While theatre often prompts its audiences to ask questions about the world we live in, it can also ask us to reflect on it, along with specific moments in history. That’s exactly what Alice Nutter’s new play Barnbow Canaries asks its audiences to do, and brings us into the world of female munitions workers during the First World War. Housed in the West Yorkshire Playhouse’s Courtyard Theatre, and directed by Kate Wasserberg, I was intrigued to see how Nutter had realised this poignant moment in our history.
Barnbow Canaries is set in 1916, when female citizens were being drafted in to take over the jobs left behind by the men of the country with increasing pace. There grew to be a large demand for shells during the period, and so more women joined munitions factories across the country. Barnbow in Leeds was one such factory. There, we meet sisters Agnes and Edith (Colette O’Rourke and Tilly Steele respectively), who revel in their new independence as factory workers. However, it isn’t long before the side effects of the dangerous work and the pressures of the war mount up and change their lives forever.
And so the stage is set for a moving, inspiring narrative of solidarity and determination. But could the handful of professional actors and an ensemble of community performers carry it and convey it to the audience? Well, I’m very pleased to report that they did. The quality of characterisation across the board is high: O’Rourke and Steele demonstrate some stunning work in this department. There’s a flickering, dynamic chemistry between them that draws the audience in and makes the play’s hard-hitting, thought-provoking punch that little bit more powerful. There are also some well-considered, enjoyable performances from Jade Ogugua as fellow factory worker Swifty and Dominic Gately as factory supervisor Parkin.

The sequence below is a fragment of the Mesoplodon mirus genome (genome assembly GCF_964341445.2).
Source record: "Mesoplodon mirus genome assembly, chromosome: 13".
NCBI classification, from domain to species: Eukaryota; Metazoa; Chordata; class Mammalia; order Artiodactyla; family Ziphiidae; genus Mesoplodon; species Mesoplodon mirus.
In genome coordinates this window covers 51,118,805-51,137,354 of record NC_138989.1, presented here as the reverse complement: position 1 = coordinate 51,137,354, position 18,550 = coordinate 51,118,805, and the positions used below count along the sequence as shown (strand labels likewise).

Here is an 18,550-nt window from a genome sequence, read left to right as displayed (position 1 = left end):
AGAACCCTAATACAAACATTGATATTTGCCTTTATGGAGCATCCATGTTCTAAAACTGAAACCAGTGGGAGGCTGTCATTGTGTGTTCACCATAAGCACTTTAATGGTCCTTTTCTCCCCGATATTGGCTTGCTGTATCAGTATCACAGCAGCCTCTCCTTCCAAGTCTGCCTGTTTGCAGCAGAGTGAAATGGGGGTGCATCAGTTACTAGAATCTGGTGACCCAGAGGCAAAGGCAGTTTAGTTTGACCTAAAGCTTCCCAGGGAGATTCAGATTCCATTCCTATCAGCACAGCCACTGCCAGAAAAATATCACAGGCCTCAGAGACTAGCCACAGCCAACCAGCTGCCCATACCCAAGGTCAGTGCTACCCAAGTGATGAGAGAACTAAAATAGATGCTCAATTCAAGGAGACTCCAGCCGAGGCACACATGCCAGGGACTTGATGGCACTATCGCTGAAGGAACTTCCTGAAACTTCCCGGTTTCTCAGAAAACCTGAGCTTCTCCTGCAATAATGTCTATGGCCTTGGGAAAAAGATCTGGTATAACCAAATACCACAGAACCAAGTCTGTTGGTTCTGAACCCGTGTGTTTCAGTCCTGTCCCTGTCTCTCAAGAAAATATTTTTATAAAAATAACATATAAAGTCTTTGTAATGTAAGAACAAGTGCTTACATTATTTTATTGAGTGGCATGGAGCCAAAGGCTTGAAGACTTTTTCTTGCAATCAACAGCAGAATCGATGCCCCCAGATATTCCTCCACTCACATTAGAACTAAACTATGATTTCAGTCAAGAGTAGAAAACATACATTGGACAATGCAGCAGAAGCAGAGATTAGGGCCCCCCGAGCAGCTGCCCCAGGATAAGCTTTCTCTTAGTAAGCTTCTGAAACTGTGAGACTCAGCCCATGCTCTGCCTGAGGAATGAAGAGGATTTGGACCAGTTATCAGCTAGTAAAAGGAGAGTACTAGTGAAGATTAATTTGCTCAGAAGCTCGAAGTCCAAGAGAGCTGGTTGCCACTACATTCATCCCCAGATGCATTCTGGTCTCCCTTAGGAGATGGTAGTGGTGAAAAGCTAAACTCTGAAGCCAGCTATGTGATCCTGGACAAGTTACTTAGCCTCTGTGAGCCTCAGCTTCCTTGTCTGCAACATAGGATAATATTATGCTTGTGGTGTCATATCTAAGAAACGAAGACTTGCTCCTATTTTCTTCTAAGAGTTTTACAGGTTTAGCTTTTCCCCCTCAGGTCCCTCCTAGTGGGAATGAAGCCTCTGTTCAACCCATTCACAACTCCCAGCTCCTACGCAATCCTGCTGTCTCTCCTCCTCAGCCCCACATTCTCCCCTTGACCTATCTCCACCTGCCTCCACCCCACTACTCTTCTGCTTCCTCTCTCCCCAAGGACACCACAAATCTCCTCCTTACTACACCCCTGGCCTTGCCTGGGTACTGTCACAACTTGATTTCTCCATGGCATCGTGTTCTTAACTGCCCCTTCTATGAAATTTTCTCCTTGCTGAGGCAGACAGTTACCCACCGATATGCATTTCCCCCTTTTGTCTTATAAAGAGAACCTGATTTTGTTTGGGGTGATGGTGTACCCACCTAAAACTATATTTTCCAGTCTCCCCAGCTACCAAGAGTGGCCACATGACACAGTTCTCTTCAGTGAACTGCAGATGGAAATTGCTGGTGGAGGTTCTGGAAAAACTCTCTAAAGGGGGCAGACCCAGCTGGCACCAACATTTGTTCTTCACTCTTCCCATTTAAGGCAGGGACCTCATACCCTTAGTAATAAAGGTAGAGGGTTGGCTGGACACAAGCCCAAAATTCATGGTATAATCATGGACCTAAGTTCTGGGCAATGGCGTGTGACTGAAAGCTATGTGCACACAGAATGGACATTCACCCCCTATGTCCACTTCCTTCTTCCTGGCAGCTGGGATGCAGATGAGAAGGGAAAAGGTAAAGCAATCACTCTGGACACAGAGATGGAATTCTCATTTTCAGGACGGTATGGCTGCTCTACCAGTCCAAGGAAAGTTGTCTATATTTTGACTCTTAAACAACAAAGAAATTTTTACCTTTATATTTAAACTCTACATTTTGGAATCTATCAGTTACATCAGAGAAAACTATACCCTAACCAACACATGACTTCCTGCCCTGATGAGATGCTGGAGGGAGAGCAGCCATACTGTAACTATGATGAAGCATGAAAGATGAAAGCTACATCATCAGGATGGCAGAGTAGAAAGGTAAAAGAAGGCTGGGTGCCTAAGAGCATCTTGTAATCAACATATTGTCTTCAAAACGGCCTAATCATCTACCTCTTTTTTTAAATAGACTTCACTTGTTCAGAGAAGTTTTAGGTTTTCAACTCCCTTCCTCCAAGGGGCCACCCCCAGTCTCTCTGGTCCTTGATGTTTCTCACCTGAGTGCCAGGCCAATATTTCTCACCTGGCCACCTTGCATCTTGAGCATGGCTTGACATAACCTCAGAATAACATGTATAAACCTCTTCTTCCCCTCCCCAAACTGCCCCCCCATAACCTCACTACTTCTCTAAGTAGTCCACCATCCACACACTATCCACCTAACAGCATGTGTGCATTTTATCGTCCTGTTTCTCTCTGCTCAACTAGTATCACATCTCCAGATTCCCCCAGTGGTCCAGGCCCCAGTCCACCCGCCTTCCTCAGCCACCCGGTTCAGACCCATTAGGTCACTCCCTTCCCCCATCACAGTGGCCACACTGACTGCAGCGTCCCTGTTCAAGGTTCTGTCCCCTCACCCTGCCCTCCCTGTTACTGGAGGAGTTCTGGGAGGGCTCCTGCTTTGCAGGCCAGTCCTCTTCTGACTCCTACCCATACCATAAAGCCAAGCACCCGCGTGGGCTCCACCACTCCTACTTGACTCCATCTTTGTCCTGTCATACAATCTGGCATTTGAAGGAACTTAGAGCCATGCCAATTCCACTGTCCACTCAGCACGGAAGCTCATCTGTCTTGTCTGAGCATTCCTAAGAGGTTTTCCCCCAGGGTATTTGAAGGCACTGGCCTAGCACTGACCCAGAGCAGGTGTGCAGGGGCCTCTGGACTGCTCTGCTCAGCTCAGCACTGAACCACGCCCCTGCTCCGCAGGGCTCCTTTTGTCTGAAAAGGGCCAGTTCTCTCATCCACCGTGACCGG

Surrounding these high quality performances is a scenography that enhances and solidifies Nutter’s play-world. There’s a visually simple set from Mark Bailey, consisting of a few work benches covered with shells, corrugated iron flats that slide in to divide up the stage and industrial frameworks that sit at the sides of the space. Such a simple set design places real emphasis on the large company of performers, which makes the production all the more engaging. The same can be said of Katy Morison’s lighting design, which consists of bright washes of yellows and orange, occasionally offset by a slightly cooler palette to assist in giving the production a dynamic atmosphere.
Dyfan Jones’s various aspects of sound design are certainly a treat in this production. There’s a mixture of modern beats, forged from the percussive sounds of tapping on shells and work benches, as well as slightly electronic flourishes giving the production a sense of modernity. But by far my favourite aspect of Jones’s sound design has to be the incorporation of live music and songs.
These are sparse, short musical interludes that perfectly generate a warm atmosphere and a stark contrast to the bleakness of the play-world outside of the Barnbow factory. For instance, early on in the play we see the company erupt into a wellspring of companionship, singing an upbeat song about the work they do in the factory as “Barnbow lasses”. There’s also a lovely intimate moment where Steele plays a sparse motivational song on piano, and completely draws the smiling audience’s focus.
Barnbow Canaries is special: it’s a warm, often funny and often heart-breaking piece that asks audiences to reflect on its subject matter frequently. It tells an essential story – one of solidarity, determination and courage – that we can all take something away from.
Barnbow Canaries is playing at the West Yorkshire Playhouse until 9 July. For more information and tickets, visit the West Yorkshire Playhouse website. Photo: Anthony Robling